2 tsp flax oil
4 cloves garlic, chopped
1 carrot, chopped
1 turnip, chopped
tons of kale, chopped
a bunch of parsely, chopped
1 yellow onion, chopped
1/2 tsp turmeric
Bring to a boil, cover, reduce heat, and cook for about 30 minutes. Stir occasionally and check that all the water doesn't evaporate. Add more as needed to keep the consistency a little on the stew side.
When the rice is done, add the kale, parsley, and garlic, stir them into the kicheri, and cover again. Cook for 5 minutes and turn off the heat. Serve with flax oil drizzled on top, and roasted pumpkin or sunflower seeds if desired. mmm....
When I felt like I couldn't eat another bite of kicheri (took about 4 days), I entered the realm of other legumes. I made a very hearty bean soup with I used as a base to add steamed veggies to for a few meals in a row. It was extremely satisfying yummy, especially given the simple ingredients list:
3/4 cup dried kidney beans
3/4 cup dried black beans
1/2 cups dried chickpeas
1/2 cup red lentils
1 piece kombu seaweed
1 cup large onion chunks
6 cloves of garlic
2 sprigs fresh rosemary
1/2 tsp turmeric
1/2 tsp fresh ground black pepper
a dash of salt
2 carrots, chunked
1 turnip, chunked
a whole lot of dark green: spinach, kale, chard, etc.
1/2 cup chopped fresh parsley
Soak the kidney beans, black beans, and chickpeas overnight. Drain, rinse, and set in a pot with the kombu seaweed and about 6 cups water (adjust as needed to keep from drying out). Cook for 1 1/2 hours, or until the beans are tender.
Add the lentils, carrots, turnip, onion, salt, pepper, turmeric, and rosemary. If needed, add a little more water. Cook, covered, until the veggies are soft, about 30 minutes, and add in the greens, parsley, and garlic. Cover again and cook for 3-5 more minutes, until the greens are wilted and the garlic is just cooked. Serve with roasted pumpkin seeds and/or steamed broccoli.
Finally, I couldn't look another bean in the eye, and I turned to salads for lighter fare. It's hard to make a salad that's truly satisfying when you're used to a bowl-full of hot carbs and protein. I came up with a few types that really hit the spot though. I didn't manage many pictures, but here are two with photos at least.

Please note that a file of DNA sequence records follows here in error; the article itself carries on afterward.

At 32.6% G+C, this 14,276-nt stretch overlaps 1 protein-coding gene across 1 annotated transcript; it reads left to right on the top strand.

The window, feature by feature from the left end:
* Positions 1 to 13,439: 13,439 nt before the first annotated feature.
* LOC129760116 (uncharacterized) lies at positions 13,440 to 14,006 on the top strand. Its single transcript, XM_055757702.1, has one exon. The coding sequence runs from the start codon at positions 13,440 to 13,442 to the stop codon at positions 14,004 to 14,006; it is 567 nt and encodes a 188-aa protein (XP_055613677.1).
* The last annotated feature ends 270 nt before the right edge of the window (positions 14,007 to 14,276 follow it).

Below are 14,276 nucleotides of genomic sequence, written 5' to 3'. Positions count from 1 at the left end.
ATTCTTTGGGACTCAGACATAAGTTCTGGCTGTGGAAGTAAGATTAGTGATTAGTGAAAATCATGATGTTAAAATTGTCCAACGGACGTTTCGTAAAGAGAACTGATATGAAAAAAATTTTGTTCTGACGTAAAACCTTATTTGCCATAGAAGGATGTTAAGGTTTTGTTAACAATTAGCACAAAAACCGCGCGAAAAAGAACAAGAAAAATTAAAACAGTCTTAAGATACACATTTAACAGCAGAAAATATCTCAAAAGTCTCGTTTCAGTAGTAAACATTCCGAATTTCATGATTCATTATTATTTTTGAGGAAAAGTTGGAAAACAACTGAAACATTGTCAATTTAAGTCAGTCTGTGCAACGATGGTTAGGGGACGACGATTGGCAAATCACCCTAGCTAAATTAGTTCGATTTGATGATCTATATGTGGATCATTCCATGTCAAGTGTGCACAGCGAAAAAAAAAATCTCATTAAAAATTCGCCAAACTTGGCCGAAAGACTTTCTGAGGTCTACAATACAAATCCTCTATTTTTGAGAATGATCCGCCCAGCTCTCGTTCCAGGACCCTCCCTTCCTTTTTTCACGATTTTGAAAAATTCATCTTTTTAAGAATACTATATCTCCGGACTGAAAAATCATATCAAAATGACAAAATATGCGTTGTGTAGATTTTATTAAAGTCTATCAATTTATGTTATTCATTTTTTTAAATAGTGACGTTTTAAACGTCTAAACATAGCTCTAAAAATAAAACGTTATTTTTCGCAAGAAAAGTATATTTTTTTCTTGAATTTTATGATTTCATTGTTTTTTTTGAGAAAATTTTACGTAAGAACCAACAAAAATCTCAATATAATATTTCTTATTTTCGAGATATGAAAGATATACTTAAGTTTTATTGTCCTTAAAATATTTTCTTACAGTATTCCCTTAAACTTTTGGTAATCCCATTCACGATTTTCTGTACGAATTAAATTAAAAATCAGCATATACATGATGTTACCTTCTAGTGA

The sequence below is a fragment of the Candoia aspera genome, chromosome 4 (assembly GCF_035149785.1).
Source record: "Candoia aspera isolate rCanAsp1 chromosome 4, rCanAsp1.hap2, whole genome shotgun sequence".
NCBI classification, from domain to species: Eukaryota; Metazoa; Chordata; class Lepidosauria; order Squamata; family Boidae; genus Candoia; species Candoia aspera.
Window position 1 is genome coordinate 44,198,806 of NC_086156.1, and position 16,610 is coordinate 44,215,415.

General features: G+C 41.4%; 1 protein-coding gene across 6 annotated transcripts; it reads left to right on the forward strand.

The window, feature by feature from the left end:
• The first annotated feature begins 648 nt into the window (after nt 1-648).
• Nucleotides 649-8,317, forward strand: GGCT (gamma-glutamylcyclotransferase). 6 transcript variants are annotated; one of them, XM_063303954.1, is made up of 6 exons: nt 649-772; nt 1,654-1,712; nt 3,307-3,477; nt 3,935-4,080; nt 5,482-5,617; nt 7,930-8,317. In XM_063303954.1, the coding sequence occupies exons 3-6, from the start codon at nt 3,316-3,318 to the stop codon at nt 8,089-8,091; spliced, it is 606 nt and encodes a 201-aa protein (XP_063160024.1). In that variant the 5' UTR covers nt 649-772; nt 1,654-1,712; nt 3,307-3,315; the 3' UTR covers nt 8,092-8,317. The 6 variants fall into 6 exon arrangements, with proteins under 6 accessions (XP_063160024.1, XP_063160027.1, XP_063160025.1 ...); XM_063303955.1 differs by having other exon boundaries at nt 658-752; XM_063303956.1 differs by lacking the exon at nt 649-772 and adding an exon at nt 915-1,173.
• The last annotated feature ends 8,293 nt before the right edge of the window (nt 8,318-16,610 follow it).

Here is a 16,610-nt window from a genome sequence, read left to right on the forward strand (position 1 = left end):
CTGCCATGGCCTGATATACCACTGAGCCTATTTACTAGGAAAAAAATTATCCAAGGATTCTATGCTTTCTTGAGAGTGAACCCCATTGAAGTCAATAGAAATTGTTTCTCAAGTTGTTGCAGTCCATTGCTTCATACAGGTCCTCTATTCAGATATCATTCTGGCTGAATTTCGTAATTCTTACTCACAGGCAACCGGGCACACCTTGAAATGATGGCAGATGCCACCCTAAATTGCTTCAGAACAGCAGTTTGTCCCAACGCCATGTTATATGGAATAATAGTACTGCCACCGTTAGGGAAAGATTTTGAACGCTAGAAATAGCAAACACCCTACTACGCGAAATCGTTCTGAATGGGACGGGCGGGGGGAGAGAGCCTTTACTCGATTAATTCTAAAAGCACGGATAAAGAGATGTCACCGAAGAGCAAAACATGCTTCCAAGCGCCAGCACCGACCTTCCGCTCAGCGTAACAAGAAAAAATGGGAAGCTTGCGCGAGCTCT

A super simple mix of nüssli-salat (corn salad) and spinach topped with avocado, celery, roasted sunflower, pumpkin, and sesame seeds, and a drizzle of flax oil.
OMG it's so good. I served my salad with a little more dressing spread over a rice cake and sprinkled with more zatar, because I couldn't resist.
1 cup plain soy or other yogurt
2 tbsp flax oil
2 tbsp zatar
juice of almost a whole lemon (about 3/4)
1 clove garlic
Grate the garlic clove and mix it all up. For a thinner dressing, add a bit of water. That's it! Try not to eat it ALL off the spoon directly, it's worth the wait to put it on a salad....
Last, but certainly not least, was a Creamed Avocado-Arugula mix. Very simple and good. I served it with fresh spinach alongside Kale Kicheri for a dark-green foodgasm yesterday afternoon.
1/2 ripe avocado
juice of 1/2 lemon
a twist of fresh ground black pepper
a dash of salt
water as needed
150 g fresh arugula, washed
50 g spinach, washed
Mash the avocado with the other dressing ingredients until creamy. add water and whip until the mixture is fluffy and barely pourable. Toss the salad arugula and spinach with the avocado blend and top with roasted seeds, cherry tomatoes, chopped celery stalk, or anything else you like.